The possibility of a political wing of a terrorist organisation becoming a party of government in an EU member state would normally be headline news. But that’s precisely what’s happening in Ireland.
Sinn Fein is currently enjoying a consistent lead at the top of the polls in the Republic; a recent example from the Irish edition of the Sunday Times shows it had surged by six points to 37 per cent, some distance ahead of Fine Gael and Fianna Fail, currently coalition partners. Public approval of the Sinn Fein leader Mary Lou McDonald – the middle-class Dubliner who described the IRA campaign as ‘justified’ and mused that there was ‘every chance’ she would have joined in if she had the chance — is at 50 per cent. The current Taoiseach, Michael Martin, is nine points behind her.
The nuances of the Republic’s electoral system and the strength of anti-Sinn Fein feeling among other parties could in all likelihood lead to another coalition designed to keep them out of government. The aftermath of the 2020 election is an instructive example. Yet the consistent and increasing popularity of a party of terrorist sympathisers holds up an unforgiving mirror to the state of society in the Republic which often goes unrecognised — deliberately or otherwise — by elements of the UK’s political class.
Events in the south are not taking place in isolation though. Such is Sinn Fein’s stranglehold on nationalist politics in Northern Ireland – and the atomisation of the unionist vote – that there is now a strong chance it will become the largest party at Stormont following next year’s election.
A strategic slip-up by the DUP — in 2006, they pushed through a change which meant that the leader of the largest party, rather than the party at the head of the largest designation in the Assembly would become first minister – means that Michelle O’Neill would take that role on, based on current projections. Recent polling has Sinn Fein on 24 per cent, six ahead of their nearest challengers, the DUP.
It would be churlish to underplay the symbolic significance of this pincer movement; a Sinn Fein first minister in Belfast a year after Northern Ireland’s centenary would be a bitter blow for unionism. If that was allied to Sinn Fein becoming part of the government in the Republic, chatter around a border poll would ramp up considerably, not to mention the institutions of government in Dublin being weaponised towards achieving it.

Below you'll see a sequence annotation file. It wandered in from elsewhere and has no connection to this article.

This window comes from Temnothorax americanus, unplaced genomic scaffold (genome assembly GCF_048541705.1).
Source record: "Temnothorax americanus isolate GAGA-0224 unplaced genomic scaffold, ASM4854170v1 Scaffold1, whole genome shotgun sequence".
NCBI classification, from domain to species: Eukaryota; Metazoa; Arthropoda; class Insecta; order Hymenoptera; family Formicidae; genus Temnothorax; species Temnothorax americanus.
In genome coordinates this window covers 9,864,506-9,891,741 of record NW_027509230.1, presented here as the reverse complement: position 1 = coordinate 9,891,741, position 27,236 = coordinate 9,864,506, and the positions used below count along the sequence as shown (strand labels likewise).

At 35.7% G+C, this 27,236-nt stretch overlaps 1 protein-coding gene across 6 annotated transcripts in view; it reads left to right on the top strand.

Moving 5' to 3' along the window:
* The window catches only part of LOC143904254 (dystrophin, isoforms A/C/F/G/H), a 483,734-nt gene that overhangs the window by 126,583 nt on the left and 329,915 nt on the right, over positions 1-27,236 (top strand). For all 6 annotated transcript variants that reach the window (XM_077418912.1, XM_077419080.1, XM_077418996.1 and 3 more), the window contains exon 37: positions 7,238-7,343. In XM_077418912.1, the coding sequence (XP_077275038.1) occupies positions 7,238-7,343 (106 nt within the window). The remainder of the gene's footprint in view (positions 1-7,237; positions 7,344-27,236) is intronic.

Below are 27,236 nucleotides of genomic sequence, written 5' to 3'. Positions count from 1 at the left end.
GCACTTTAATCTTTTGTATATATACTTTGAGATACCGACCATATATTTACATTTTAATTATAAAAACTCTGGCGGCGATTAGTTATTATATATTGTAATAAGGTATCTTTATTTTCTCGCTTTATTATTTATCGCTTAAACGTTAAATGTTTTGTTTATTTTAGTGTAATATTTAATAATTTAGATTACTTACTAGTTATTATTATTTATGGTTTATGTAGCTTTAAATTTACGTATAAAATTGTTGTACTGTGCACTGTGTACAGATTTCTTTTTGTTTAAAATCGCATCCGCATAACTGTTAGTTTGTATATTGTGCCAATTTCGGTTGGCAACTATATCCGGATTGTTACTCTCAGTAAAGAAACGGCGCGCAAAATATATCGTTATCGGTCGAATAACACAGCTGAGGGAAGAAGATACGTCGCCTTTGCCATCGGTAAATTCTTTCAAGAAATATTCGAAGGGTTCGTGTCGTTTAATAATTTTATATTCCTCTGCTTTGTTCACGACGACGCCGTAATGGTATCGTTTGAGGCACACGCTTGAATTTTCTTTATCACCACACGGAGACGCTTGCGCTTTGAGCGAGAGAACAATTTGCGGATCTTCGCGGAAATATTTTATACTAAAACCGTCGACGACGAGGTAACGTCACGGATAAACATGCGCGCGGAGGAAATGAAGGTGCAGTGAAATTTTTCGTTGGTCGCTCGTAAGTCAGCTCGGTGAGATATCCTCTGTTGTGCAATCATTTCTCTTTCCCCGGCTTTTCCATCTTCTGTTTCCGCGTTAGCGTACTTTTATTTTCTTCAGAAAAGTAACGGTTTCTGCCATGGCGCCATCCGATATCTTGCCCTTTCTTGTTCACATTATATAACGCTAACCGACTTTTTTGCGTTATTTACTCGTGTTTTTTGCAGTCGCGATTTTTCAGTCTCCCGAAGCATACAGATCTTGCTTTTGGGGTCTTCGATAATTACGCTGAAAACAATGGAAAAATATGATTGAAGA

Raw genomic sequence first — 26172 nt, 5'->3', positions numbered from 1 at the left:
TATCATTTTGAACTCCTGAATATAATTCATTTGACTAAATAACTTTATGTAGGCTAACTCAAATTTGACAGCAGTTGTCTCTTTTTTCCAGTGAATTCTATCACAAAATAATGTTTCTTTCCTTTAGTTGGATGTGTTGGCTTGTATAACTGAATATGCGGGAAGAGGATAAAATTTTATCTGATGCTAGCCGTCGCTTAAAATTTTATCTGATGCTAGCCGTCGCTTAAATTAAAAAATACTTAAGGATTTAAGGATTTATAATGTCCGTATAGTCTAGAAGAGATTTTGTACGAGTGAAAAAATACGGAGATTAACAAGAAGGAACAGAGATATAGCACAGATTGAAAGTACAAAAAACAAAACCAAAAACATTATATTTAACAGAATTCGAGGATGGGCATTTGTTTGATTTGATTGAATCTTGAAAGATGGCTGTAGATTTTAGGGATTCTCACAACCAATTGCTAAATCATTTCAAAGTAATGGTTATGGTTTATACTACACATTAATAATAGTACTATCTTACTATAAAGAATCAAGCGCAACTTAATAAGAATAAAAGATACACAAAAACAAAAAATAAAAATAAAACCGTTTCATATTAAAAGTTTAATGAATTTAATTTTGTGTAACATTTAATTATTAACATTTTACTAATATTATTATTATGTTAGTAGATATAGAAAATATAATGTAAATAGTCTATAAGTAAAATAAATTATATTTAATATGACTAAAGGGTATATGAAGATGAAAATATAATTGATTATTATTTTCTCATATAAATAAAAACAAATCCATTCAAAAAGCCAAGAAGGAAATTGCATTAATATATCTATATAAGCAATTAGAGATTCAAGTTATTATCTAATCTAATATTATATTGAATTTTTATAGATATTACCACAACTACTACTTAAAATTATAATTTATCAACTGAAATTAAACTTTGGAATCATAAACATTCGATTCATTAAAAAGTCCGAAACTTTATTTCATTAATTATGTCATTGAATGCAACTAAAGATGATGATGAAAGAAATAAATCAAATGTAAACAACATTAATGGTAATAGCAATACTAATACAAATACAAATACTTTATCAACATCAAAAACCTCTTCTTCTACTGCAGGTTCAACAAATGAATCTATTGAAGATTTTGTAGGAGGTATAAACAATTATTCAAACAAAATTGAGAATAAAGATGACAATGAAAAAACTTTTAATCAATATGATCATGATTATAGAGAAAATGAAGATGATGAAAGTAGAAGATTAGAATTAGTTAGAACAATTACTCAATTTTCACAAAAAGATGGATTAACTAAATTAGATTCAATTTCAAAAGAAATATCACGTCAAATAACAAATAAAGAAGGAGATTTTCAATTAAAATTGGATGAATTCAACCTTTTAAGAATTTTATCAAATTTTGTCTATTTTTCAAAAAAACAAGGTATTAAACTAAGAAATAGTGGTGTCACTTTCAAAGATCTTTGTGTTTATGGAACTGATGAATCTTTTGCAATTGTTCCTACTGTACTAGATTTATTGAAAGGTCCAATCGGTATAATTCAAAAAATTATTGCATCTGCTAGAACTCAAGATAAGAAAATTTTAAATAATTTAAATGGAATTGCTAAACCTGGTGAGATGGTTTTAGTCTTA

Already there is a cottage industry that promotes the idea that because of Brexit, the improved electoral fortunes of nationalism and the relentless march of demographic change, that unionism should pack it in and enter into a conversation about what this ‘New Ireland’ should look like.
Unionism, already prone to introspective bouts of doom and gloom, could conceivably talk itself down the road towards Dublin. There are plenty of figures in Northern Ireland who will be willing them on to do just that, more to fulfil their own preconceived dogmas and notions.
However, despite Sinn Fein and Irish nationalists’ belief in that article of faith that reunification is around the corner, the polling on the situation in Northern Ireland — arguably more important than any polling on the state of the parties in the Dail — is consistently in favour of the Union.
In recent months, a poll for the University of Liverpool’s Institute of Irish Studies found 58.6 per cent would vote for the Union were a poll held tomorrow, while the Northern Ireland Life and Times Survey showed that only a third would do the same for a United Ireland. It would be a mistake then to think of a correlation between the realignment in unionist party affiliation — largely voters ditching the DUP for elsewhere — as a sign of the Union’s weakness.
Instead of being willed into what would be a trite, one-sided conversation about a ‘New Ireland’, unionists should ignore the noise and instead take stock themselves on how they further secure Northern Ireland’s place within the United Kingdom. The polling shows the sizeable persistence of an undecided or non-aligned column who, if convinced about the merits of the Union, will provide it with considerable ballast.
For over a century, Irish nationalists and their fellow travellers have predicted the imminent demise of Northern Ireland and its absorption into the Republic. It may well happen, but it need not be inevitable. Rather than worry about whether Sinn Fein will get access to a ministerial car as opposed to plotting to blow them up, unionists should start to focus on promoting the wide-ranging arguments in their favour.
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